So what will happen? When these hostile forces collide? It’s hard to say, but it seems certain that the deal will not not cause any real cessation of tensions in the Middle East. That is, if the Israelis hate the deal—joined, most likely, by many Sunni Arab countries who have long opposed Shia Iran—then it’s possible that Israel will seek to wipe out the Iranian nuclear program via air strikes. And that could happen at any time, which would keep things tense.
Thus it seems a safe bet that the Iranians, deal or no deal, will continue with their nuclear ambitions. If early reports of the proposed agreement are accurate, the Iranians will be able to have their deal—and the lifting of sanctions, which is what they really care about—and still be able to continue with their nuclear ambitions, albeit at a perhaps slower pace. So maybe Iran will be a nuclear power in ten years, instead of five.
So we see the three features of a likely future: First, no Palestinian state; second, an Arab Middle East in a state of conflict, modern vs. anti-modern; and third, a nuclear or semi-nuclear Iran.
If those conditions obtain, the elements of a prudent Israeli strategy seem clear enough.
First, Israel will need a quantitatively big defense establishment, big enough to supervise down the Palestinians in the West Bank. And it will also need a qualitatively better defense establishment, one that can repulse, for example, the next rocket barrage from Gaza. Fortunately for the Israeli civilian population, Israel has the Iron Dome missile defense system, and yet even so, in the last decade, 33 Israeli civilians have been killed by Palestinian rocket fire. Adjusted for population, that would be as if more than fifteen hundred Americans had been killed by rockets from, say, Mexico.
So the Israelis will have to improve on their military technology, and if the Republicans wish to help Israel, they can make that happen. (Come to think of it, a 100 percent foolproof missile defense system would be a good investment for America, too.)
Finally, the Israelis might give serious thought to improving their overall national-security situation, in terms of the willingness of the population—the whole population—to participate in the defense of the country.
The last few decades have served to remind us that democracies—indeed, societies—really only function when people are inclined to want to live together. If they don’t wish to be in the same country, they have many negative, even violent, ways of expressing themselves, as we have seen.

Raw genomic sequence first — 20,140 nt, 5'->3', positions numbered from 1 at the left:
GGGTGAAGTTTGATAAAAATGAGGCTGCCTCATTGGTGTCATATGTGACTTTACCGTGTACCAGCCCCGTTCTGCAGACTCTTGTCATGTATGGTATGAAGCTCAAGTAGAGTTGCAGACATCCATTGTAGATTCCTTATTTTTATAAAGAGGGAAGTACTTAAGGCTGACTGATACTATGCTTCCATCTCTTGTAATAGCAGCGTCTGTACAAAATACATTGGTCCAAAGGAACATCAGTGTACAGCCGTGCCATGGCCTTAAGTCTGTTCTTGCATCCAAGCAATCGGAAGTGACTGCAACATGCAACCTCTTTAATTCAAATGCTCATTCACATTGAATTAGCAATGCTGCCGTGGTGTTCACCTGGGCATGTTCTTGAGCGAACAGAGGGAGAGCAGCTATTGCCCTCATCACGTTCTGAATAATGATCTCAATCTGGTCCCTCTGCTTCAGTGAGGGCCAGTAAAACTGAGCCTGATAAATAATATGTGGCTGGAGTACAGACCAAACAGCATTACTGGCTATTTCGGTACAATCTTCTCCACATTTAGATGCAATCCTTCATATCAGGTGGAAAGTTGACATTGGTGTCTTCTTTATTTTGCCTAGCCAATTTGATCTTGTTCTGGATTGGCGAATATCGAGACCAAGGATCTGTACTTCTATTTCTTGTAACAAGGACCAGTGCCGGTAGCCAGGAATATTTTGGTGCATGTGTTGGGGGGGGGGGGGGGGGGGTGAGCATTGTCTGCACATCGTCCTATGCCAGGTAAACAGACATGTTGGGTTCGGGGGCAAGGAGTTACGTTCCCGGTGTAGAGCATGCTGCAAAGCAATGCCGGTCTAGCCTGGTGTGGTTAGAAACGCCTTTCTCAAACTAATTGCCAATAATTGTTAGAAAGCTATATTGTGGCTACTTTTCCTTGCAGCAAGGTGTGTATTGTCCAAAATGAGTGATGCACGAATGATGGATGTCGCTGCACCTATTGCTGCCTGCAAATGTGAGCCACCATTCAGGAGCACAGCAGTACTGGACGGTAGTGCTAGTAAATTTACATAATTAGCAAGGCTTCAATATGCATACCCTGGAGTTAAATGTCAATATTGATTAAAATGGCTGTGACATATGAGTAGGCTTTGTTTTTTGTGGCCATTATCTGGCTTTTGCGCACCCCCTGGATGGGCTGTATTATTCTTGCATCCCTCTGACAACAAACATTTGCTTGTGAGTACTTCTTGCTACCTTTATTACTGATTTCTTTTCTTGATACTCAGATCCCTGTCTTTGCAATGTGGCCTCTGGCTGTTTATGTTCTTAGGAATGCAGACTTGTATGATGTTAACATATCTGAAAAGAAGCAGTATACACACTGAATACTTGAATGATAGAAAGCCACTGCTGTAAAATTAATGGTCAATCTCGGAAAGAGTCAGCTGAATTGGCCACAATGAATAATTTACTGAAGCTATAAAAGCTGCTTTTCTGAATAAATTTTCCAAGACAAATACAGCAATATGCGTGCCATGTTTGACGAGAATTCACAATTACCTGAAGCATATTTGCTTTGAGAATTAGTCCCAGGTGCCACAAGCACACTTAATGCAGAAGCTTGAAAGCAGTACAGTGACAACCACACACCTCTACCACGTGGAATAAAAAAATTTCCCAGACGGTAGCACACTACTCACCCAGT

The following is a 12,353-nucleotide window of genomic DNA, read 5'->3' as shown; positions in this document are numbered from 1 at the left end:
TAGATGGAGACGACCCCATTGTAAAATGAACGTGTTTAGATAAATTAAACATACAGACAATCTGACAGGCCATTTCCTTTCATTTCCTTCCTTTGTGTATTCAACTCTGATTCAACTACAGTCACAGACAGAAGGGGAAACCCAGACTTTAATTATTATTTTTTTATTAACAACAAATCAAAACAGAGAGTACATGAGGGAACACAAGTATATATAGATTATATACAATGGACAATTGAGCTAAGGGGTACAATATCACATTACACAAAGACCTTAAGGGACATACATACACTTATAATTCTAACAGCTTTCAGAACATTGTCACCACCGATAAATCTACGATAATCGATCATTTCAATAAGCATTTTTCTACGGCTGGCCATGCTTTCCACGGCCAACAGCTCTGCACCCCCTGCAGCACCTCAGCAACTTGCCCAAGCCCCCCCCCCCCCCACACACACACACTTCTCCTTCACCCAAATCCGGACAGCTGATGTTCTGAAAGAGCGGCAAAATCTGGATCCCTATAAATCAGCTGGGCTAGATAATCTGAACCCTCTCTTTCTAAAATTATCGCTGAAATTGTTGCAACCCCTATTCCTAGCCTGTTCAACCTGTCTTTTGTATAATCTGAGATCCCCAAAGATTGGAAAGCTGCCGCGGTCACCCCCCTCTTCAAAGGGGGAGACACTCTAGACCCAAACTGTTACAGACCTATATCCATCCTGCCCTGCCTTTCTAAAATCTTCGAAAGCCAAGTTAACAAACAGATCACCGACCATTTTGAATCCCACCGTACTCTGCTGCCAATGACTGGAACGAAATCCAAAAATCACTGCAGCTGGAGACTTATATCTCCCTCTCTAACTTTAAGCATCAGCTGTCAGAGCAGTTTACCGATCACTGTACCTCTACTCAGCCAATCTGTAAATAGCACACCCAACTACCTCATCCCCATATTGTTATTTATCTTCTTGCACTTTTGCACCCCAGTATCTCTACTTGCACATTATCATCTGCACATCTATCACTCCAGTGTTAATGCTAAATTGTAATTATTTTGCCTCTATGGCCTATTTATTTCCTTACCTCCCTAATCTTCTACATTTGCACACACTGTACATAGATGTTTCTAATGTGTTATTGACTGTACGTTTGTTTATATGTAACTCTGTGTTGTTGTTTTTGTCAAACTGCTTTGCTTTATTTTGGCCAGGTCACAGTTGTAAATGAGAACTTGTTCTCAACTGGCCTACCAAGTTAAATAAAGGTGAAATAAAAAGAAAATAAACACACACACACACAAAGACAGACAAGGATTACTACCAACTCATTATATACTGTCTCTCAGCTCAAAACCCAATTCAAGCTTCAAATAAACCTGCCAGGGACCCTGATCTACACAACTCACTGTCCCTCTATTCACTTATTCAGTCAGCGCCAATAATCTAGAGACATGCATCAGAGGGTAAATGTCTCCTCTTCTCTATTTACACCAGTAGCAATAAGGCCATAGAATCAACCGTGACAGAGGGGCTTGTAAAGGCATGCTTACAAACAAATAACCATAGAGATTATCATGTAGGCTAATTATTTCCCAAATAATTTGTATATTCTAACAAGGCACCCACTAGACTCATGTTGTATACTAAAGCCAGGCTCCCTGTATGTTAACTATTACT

The problem: If Arab nationalism and Islamic fundamentalism are running white-hot in the Middle East, as seems to be likely for many years to come, it’s impossible that the two million or so Palestinians currently living on the West Bank will be happy being under Israel supervision.
And so, since the Israelis believe that they need the land of the West Bank, permanently, for their own physical security, perhaps it’s best if the Palestinians depart. Okay, if one wants to put it more bluntly, perhaps it’s best if the Palestinians are forcibly removed from the West Bank.
In world history, we’ve learned that when there’s a dispute over territory, it’s often best simply to settle the matter, and not leave it to fester. That’s what the United States did on many occasions in the 19th century, moving the Indians out of their ancestral homelands to new lands in the West. Was it a nice policy? No, not really. Was it necessary? Yes, really; a new and secure America had to be built.
More recently, we might note that one of the reasons that Europe has been mostly peaceful since 1945 is that European borders were finally mostly rationalized—that is, one people, one country. This rationalization, we might note, involved huge population transfers; some 12 million ethnic Germans, for example, were forcibly transferred out of Eastern Europe to Germany. It wasn’t a happy process, that’s for sure, but it was nicer than mass-killing, or another war.
Here is the bottom line: If you believe that the Jewish state has a right to exist, then you must allow Israel to transfer the Palestinians and the Israeli-Arabs from Judea, Samaria, Gaza and Israel proper. It’s an ugly solution, but it is the only solution. And it is far less ugly than the prospect of bloody conflict ad infinitum. When two populations are constantly enmeshed in conflict, it is insane to suggest that somehow deep-seated ideological change will miraculously occur, allowing the two sides to live together.
Shapiro concluded: “Transfer is not genocide. And anything else isn’t a solution.”
Transfer would be controversial and it would not be easy. But if, in the next ten or more years, the three scenarios we have described come to pass—that is, the Palestinian problem continues to fester, the Muslim world continues to be shaken by sectarian strife, and Iran continues its march toward nuclearization—not to mention whatever else might be happening in the world, then Israel could have the opportunity, as well as the obligation, to change the demographic facts on its ground while the rest of the world might be preoccupied with other issues.
Moments in history such as that don’t come very often.